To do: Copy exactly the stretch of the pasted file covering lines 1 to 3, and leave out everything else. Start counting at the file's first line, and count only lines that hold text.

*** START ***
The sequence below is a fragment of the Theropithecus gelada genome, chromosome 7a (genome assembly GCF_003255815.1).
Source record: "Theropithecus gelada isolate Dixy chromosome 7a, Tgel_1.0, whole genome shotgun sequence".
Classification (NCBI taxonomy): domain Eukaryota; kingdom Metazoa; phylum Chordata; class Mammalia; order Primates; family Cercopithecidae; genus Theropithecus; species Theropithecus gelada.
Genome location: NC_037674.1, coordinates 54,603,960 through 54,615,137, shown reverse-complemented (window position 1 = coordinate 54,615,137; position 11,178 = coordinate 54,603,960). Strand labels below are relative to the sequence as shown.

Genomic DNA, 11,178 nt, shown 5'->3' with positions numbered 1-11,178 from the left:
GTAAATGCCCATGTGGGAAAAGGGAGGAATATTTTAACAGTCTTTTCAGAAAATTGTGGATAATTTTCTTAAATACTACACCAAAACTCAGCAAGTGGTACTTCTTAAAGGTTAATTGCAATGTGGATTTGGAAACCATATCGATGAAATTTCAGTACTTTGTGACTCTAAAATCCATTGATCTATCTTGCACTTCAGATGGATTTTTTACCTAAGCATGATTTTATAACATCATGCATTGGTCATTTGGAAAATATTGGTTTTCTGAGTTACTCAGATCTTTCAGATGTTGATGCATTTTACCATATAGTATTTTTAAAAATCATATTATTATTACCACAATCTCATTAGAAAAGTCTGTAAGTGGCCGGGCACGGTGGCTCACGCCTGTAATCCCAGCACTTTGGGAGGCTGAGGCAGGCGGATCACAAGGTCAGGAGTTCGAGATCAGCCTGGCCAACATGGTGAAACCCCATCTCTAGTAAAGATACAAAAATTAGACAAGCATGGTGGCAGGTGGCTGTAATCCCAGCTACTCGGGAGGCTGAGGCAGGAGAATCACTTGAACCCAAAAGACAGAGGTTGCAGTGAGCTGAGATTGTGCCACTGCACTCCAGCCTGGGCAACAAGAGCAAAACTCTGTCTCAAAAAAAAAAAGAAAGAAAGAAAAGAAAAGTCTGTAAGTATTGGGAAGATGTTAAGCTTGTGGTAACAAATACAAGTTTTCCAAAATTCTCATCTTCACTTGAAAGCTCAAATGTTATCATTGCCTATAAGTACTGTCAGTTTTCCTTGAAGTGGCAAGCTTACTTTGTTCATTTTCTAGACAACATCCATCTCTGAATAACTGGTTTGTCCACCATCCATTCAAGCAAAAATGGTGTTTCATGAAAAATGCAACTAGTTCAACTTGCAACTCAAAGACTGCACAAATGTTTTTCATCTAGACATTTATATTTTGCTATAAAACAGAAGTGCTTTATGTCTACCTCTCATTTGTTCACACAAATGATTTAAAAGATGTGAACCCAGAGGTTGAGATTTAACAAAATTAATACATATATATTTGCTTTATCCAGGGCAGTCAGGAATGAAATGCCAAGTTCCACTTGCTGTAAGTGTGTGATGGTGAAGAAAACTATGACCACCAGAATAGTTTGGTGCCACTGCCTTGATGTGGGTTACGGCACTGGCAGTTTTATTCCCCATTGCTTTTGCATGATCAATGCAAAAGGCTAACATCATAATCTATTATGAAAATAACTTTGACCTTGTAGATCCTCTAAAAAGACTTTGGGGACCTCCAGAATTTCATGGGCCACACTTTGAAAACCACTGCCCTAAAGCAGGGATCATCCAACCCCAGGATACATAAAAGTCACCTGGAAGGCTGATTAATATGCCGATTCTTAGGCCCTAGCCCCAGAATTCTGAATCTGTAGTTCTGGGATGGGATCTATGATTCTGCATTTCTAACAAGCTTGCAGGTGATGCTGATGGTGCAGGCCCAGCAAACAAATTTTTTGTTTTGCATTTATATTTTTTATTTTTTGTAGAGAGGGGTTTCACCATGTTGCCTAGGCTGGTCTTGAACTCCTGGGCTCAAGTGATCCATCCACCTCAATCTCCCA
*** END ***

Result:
The sequence below is a fragment of the Theropithecus gelada genome, chromosome 7a (genome assembly GCF_003255815.1).
Source record: "Theropithecus gelada isolate Dixy chromosome 7a, Tgel_1.0, whole genome shotgun sequence".
Classification (NCBI taxonomy): domain Eukaryota; kingdom Metazoa; phylum Chordata; class Mammalia; order Primates; family Cercopithecidae; genus Theropithecus; species Theropithecus gelada.